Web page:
When the G82 BMW M4 was first revealed, its weight was a massive talking point. At its heaviest (Convertible, xDrive), it tips the scales at over 4,000 lbs, which is enormously heavy for what is supposed to be a lightweight performance car from BMW Motorsport. When fans saw that, their desires instantly shifted toward the then-upcoming BMW M2, a car they hoped would be a return to lightweight simplicity. Except, now that it’s here, we know that it’s not.
The BMW M2 is a heavy car for its size. It does not look like a car that’s an average American driver away from being two tons. However, the BMW M2 is actually about the same weight as the M4 and, in some cases, almost exactly the same. At its lightest, the BMW M2 checks in at 3,814 lbs, with a carbon fiber roof and manual transmission. The BMW M4 with a carbon roof and a manual is around the same.
However, things can get heavy quickly for both cars. If you don’t spec the carbon roof and get the automatic transmission in the BMW M2, you’re looking at almost 3,900 lbs. That’s where a car of the M2’s size is considered heavy. While the BMW M4 can get even heavier than that, by adding all-wheel drive, it’s still remarkable to see just how close in weight the M2 is to its older sibling. But how can that be?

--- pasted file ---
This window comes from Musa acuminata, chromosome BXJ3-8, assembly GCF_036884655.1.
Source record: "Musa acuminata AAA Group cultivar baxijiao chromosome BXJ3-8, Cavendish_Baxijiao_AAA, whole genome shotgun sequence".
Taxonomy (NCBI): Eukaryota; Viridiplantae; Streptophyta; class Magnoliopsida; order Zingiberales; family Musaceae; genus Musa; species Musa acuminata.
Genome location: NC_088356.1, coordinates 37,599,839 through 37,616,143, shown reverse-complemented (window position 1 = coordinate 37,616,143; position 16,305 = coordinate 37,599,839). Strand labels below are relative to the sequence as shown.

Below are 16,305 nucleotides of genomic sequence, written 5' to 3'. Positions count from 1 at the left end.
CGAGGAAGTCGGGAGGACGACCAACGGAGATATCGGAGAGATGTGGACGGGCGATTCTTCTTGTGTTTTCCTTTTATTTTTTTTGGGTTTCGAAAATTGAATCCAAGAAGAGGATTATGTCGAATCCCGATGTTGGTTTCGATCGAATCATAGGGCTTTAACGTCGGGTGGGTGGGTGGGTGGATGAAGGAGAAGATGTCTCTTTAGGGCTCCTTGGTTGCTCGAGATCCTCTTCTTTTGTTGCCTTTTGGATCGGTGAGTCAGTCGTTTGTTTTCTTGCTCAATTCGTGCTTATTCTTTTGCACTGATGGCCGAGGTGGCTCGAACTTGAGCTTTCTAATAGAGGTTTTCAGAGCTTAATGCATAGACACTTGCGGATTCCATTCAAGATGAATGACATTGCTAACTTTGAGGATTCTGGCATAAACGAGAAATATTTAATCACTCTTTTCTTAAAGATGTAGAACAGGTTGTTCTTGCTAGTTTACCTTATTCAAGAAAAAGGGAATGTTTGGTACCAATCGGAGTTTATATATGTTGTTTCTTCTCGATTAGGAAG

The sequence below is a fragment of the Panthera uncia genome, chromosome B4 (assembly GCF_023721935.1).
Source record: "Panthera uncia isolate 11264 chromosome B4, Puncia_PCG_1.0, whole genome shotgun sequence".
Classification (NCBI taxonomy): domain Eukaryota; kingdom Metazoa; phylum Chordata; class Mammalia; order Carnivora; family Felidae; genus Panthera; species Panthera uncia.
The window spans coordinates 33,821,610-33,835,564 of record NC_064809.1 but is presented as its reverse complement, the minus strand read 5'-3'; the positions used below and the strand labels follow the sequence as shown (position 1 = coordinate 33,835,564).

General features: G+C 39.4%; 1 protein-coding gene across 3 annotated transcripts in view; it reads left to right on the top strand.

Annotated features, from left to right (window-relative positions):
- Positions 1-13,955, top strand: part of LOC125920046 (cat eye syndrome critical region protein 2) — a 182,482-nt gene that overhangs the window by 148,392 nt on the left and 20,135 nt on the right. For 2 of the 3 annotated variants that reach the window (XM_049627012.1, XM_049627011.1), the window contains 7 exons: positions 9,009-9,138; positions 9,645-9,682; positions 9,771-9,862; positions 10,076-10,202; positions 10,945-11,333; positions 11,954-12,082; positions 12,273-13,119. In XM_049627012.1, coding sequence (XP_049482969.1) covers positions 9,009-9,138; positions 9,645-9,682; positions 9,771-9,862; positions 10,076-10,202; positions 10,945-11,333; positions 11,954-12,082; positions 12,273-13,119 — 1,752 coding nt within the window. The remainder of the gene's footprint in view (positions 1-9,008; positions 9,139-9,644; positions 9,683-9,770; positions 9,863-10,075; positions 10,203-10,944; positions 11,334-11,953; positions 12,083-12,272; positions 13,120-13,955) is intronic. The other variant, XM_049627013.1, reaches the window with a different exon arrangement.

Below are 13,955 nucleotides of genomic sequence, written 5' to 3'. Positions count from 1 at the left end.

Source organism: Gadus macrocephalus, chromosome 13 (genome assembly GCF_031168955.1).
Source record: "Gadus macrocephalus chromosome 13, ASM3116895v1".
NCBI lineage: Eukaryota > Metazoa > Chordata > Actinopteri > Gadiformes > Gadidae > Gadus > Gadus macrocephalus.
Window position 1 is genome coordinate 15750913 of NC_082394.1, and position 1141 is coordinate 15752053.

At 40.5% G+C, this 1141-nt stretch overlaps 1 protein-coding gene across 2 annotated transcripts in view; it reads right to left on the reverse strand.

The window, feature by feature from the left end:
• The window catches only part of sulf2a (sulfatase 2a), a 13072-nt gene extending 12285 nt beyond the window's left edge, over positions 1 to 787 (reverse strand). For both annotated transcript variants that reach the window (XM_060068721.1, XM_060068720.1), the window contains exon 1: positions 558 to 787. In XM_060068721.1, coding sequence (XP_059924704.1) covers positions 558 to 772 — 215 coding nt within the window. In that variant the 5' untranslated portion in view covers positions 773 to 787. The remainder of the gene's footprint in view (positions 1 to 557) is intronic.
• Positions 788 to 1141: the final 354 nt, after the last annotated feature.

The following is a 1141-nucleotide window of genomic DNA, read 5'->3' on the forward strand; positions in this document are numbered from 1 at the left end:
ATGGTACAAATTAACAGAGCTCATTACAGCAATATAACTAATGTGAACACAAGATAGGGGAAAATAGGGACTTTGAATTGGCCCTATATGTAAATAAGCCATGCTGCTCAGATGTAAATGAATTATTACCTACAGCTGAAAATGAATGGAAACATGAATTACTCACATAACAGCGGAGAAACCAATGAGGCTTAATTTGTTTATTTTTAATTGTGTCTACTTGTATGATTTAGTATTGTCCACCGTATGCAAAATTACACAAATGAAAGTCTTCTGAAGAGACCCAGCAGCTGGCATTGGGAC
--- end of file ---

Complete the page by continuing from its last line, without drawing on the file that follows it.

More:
As it turns out, the BMW M2 isn’t much smaller than the M4. Both cars share the same CLAR platform, only the M4 has a bit more length in between the wheelbase. The longer M4 is 4.794 meters long, while the M2 is 4.580 meters long, so the M2 is about a hand’s length shorter. Both cars are exactly the same width, 1.887 meters wide without mirrors, likely thanks to the shared subframes. And the BMW M2 is actually taller, at 1.403 meters tall, versus the 1.393 meter height of the M4.
According to BMW M, you can’t feel the heft of the M2 from behind the wheel. Apparently, the new BMW M2 is still a great car to drive and fans shouldn’t be too concerned. We will have our own review coming out on April 2nd. BMW has proven time and time again that it knows how to push the limits of physics. Still, it is a bit odd to think that the M2—the car that’s supposed to be BMW’s purest, smallest, most driver-focused sports car—is as heavy as an M4.